So cannabis really doesn’t fit into this system and for Professor O’Callaghan unless any medicine goes through a clinical trial in the specialty which he behaves as if he owns – childhood eplipesy, it will never be good enough to get his endorsement and will therefore be shut out of normal practice and very difficult if not impossible for patients to access.  It is, in fact, a ‘stitch-up’.  A term the Professor will understand as he advocates slicing into a child’s brain in a surgical procedure before trying whole plant cannabis as a medicine.

Note that cannabis is not an experimental medicine, nor a single molecule drug, synthesised in a laboratory, nor is it highly toxic.  It consists of around 500 molecules, is synthesised in a plant and has been in widespread use, we know beyond doubt, for at least 10,000 years.  Currently it is in regular use by 250,000,000 people worldwide as a recreational substance.  In modern times it has been in use as a medicine in Israel since the early 1990s, California since 1996, in Canada and the Netherlands since 2001.  There is no evidence of any significant problems or side effects at a population level, none whatsoever where it is used as a medicine under medical supervision. The only evidence of any significant negative effects is where it is used in extremely potent form as a recreational substance by children and even then the numbers involved are tiny.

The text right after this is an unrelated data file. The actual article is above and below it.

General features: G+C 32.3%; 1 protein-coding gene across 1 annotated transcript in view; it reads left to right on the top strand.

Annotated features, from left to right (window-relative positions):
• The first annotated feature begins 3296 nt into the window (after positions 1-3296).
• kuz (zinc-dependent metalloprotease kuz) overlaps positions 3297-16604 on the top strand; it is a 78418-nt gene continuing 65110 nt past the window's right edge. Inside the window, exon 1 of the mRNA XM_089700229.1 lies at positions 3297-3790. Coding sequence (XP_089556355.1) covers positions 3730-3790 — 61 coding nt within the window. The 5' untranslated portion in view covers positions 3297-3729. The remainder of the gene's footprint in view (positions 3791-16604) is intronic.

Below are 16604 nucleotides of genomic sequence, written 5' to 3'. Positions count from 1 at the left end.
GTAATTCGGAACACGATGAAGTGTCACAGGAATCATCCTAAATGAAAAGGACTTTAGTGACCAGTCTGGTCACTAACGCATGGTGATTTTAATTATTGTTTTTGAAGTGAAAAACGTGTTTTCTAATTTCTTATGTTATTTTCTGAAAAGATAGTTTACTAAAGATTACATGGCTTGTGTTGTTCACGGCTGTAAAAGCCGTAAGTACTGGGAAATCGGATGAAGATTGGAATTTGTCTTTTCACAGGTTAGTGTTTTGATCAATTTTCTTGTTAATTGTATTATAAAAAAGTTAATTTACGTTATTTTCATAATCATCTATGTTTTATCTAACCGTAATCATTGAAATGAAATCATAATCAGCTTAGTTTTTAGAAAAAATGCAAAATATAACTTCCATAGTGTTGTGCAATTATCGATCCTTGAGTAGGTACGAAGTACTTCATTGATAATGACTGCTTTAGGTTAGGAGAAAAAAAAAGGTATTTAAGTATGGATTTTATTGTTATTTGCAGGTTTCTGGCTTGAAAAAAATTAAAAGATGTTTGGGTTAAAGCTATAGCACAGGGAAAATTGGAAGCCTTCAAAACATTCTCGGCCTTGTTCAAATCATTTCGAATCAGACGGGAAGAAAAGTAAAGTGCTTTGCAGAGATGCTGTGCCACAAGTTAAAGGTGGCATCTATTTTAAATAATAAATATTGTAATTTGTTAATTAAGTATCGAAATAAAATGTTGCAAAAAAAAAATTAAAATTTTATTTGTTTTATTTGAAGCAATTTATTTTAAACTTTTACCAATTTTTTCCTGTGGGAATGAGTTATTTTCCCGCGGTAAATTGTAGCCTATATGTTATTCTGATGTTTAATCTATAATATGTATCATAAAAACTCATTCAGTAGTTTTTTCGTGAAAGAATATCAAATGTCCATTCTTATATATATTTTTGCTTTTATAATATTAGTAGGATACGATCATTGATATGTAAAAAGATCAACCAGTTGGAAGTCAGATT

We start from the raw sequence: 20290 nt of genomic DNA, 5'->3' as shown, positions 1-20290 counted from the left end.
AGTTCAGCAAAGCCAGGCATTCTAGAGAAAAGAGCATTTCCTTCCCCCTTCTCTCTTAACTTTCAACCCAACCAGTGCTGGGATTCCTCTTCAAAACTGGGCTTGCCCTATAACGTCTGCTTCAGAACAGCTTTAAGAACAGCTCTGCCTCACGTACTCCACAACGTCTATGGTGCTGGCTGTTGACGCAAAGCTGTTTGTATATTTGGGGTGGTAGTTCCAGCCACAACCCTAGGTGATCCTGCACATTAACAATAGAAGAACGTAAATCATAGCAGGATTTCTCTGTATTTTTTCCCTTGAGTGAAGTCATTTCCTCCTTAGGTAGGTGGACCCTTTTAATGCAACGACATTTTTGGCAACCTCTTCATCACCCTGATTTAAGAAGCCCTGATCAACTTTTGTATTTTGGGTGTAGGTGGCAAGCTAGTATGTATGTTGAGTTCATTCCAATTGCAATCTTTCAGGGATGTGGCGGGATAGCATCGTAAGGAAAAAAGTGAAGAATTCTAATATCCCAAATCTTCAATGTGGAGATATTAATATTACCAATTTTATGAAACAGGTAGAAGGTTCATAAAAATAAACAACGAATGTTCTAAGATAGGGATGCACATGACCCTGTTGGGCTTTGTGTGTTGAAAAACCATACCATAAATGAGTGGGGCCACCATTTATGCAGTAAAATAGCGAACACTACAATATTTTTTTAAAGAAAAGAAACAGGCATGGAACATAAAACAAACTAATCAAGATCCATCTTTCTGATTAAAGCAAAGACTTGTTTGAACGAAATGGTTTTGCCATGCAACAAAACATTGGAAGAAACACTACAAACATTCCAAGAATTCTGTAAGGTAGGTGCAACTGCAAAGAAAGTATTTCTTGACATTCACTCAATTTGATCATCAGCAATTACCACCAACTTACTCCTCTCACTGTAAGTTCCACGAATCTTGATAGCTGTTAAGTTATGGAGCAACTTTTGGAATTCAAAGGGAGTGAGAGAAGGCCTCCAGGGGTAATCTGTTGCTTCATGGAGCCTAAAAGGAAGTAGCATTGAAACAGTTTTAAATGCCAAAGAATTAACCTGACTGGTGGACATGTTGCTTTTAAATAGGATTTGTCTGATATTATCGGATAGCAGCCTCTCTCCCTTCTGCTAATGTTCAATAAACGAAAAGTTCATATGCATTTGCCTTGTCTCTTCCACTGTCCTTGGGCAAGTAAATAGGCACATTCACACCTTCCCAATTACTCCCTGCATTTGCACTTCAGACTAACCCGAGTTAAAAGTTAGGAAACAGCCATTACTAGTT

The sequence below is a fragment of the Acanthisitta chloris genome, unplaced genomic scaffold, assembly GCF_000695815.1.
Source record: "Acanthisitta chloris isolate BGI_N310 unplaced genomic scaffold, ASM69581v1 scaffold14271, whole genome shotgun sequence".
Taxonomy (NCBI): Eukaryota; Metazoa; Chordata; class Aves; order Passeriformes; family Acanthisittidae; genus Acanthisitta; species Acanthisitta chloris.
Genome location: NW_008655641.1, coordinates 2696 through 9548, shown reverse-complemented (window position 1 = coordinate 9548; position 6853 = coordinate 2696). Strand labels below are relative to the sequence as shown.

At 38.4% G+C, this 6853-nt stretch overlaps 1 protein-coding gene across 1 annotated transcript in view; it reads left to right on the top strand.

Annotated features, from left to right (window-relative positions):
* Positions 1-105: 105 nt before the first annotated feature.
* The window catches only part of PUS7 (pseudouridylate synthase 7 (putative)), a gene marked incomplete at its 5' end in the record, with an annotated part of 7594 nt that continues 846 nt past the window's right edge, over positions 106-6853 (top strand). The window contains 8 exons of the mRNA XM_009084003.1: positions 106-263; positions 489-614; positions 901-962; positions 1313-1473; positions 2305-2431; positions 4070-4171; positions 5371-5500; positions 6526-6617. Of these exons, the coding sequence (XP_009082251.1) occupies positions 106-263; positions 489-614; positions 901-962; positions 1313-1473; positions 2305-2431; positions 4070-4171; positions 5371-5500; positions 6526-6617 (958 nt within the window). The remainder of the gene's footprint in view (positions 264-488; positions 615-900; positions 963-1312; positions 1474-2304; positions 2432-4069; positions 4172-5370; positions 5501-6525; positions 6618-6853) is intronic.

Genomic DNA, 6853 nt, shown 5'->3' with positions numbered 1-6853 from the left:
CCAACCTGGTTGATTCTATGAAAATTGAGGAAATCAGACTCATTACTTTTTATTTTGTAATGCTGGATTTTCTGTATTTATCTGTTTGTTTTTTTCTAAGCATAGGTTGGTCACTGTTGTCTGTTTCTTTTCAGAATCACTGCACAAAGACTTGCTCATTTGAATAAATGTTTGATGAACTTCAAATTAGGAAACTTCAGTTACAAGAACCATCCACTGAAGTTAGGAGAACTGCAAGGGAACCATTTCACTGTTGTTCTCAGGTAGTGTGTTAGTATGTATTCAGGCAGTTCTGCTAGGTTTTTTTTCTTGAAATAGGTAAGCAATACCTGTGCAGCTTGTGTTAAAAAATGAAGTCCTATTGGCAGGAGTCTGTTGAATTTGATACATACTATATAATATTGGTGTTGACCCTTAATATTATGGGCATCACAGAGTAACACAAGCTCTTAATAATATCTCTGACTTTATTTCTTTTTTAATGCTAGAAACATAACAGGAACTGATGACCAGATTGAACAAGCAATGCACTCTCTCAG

This is why in every jurisdiction throughout the world where cannabis for medical use is legally permitted, it is through a special system outside pharmaceutical medicines regulation. Every other government that has recognised the enormous benefit that it offers has come to the same conclusion: cannabis is a special case. It is much, much safer than pharmaceutical products. We need an ‘Office of Medicinal Cannabis’ as there is in the Netherlands, or ‘Access to Cannabis for Medical Purposes Regulations’ as administered by Health Canada. Colorado has its ‘Medical Marijuana Registry Program’ and other US states have similar arrangements. Israel’s Ministry of Health has its ‘Medical Cannabis Unit’. In Australia, its equivalent of the MHRA, the Therapeutic Goods Administration, has established its own set of medical cannabis regulations.